Passport to Texas from Texas Parks and Wildlife and the Wildlife Restoration Program
Borders are political demarcations, conceived of by man. Nature, meanwhile, knows no such boundaries.
The boundary to Texas and the United States doesn’t stop midway in the Rio Grande. It goes all the way to the Mexican side as far as the resources are concerned.
Smiley Nava is recently retired from Texas Parks and Wildlife where he served as its borderlands biologist. His work focused on the natural resources along the 12-hundred mile border shared between Texas and Mexico.
We are specifically looking at the state natural resources that we share with our four Mexican states. We’re right at around fifty percent of the US/Mexico border, so Texas is an important component of those shared resources.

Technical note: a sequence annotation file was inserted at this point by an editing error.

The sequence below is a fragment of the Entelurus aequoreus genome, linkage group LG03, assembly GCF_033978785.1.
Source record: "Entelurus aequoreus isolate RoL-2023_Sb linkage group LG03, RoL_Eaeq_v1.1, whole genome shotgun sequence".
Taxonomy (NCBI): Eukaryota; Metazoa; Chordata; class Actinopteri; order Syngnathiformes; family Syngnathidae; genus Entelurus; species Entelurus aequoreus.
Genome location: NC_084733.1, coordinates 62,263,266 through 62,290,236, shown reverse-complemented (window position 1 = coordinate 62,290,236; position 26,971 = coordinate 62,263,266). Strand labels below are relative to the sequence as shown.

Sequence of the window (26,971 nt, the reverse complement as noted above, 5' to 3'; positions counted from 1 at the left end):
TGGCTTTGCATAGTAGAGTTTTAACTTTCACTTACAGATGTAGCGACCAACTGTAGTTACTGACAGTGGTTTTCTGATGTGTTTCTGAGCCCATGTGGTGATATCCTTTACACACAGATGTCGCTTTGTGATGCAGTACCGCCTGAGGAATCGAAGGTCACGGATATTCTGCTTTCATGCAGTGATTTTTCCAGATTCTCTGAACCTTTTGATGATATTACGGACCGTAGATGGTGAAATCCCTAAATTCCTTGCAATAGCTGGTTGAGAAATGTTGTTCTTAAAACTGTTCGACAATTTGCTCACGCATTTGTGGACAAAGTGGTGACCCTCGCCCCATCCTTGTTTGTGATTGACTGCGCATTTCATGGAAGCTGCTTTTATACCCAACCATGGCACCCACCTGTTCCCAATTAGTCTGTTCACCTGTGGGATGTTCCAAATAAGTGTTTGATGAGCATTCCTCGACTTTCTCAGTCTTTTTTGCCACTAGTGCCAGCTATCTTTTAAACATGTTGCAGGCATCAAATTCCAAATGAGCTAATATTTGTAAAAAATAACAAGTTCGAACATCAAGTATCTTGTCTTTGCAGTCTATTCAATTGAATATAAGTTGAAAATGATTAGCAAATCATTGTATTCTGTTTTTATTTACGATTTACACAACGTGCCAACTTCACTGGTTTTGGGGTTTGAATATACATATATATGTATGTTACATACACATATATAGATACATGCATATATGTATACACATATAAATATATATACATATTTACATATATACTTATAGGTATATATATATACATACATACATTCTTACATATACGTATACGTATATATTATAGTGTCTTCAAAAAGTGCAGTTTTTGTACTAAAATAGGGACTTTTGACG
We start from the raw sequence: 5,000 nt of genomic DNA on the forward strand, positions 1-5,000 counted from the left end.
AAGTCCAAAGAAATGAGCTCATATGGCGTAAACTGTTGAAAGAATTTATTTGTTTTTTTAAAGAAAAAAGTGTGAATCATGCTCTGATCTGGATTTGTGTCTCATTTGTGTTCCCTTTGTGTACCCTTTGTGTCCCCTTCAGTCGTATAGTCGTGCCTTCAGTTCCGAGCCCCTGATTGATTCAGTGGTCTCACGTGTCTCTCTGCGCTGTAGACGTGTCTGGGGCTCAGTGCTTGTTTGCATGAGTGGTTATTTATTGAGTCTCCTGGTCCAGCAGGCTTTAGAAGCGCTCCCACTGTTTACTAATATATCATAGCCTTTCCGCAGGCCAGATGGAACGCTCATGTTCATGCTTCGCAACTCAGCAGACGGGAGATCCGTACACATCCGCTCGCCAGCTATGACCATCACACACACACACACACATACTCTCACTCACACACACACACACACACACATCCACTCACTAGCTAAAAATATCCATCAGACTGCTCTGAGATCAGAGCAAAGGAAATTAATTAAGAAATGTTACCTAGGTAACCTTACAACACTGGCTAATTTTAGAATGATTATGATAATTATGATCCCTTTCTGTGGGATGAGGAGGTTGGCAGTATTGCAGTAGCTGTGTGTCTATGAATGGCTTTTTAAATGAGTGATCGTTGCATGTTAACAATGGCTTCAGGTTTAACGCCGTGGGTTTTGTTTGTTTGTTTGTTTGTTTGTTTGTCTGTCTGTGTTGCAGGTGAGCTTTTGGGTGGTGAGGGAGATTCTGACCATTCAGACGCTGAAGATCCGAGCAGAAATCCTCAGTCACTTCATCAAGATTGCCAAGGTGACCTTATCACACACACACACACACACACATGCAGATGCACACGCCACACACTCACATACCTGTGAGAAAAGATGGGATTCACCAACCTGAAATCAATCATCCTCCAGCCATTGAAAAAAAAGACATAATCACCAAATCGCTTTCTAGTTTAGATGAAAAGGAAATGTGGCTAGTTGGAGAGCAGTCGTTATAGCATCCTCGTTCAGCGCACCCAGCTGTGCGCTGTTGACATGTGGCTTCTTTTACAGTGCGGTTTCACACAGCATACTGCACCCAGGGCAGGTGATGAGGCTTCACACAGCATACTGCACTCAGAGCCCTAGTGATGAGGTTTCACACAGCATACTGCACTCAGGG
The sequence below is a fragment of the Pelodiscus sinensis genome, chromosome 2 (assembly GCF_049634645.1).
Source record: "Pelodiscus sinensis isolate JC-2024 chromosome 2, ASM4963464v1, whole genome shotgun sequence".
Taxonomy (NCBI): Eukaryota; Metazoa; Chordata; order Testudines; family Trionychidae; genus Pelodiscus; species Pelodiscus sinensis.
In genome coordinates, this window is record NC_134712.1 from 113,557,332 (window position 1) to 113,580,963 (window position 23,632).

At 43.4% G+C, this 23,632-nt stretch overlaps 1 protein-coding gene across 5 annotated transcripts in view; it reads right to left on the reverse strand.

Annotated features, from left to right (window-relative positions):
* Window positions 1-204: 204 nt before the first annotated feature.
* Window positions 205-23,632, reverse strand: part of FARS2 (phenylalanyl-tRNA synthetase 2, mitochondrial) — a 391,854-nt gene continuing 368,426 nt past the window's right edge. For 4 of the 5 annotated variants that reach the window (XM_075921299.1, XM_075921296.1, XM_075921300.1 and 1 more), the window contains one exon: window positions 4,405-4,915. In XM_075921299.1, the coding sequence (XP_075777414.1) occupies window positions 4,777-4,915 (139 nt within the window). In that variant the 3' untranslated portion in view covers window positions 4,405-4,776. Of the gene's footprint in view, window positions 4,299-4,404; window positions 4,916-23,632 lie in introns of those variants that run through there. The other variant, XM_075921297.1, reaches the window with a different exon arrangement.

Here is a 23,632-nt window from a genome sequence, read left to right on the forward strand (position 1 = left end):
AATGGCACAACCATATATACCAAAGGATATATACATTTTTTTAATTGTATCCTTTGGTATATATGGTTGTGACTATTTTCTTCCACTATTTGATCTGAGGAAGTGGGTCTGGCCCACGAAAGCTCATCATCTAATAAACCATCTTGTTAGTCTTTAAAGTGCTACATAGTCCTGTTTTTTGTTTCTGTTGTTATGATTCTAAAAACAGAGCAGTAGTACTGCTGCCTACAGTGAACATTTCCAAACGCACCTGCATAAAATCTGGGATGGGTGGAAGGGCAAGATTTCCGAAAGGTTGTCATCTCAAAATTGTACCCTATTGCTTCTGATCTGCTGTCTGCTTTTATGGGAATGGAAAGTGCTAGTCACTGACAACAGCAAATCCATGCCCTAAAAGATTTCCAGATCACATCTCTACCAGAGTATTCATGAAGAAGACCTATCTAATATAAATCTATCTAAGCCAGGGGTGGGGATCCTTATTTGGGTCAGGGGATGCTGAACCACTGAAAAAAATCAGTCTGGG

The area Smiley oversaw is diverse.
The Tamaulipan scrub land is one of the provinces that are prominent for a good part of our border that we share with Mexico. The other part, the upper basin of the Rio Grande, as you move inland, is more typical of the Chihuahuan desert. So the species utilize those, what natural resources and components we share with Mexico in those regions, kind of drive where we’re trying to focus our work.
That’s our show for today… with support from the Wildlife Restoration Program… providing funding for the Private Lands and Public Hunting Program.
For Texas Parks and Wildlife…I’m Cecilia Nasti.